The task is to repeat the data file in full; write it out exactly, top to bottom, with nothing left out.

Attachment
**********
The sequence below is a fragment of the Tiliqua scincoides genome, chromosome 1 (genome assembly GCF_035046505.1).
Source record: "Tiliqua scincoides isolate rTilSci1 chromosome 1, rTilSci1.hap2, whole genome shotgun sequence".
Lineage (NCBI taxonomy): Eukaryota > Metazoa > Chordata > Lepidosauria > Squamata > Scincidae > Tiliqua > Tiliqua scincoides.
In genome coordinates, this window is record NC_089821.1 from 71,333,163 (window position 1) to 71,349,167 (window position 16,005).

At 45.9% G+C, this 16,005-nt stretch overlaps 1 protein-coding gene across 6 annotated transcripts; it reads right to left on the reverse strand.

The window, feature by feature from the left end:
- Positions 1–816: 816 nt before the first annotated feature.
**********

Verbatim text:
The sequence below is a fragment of the Tiliqua scincoides genome, chromosome 1 (genome assembly GCF_035046505.1).
Source record: "Tiliqua scincoides isolate rTilSci1 chromosome 1, rTilSci1.hap2, whole genome shotgun sequence".
Lineage (NCBI taxonomy): Eukaryota > Metazoa > Chordata > Lepidosauria > Squamata > Scincidae > Tiliqua > Tiliqua scincoides.
In genome coordinates, this window is record NC_089821.1 from 71,333,163 (window position 1) to 71,349,167 (window position 16,005).

At 45.9% G+C, this 16,005-nt stretch overlaps 1 protein-coding gene across 6 annotated transcripts; it reads right to left on the reverse strand.

The window, feature by feature from the left end:
- Positions 1–816: 816 nt before the first annotated feature.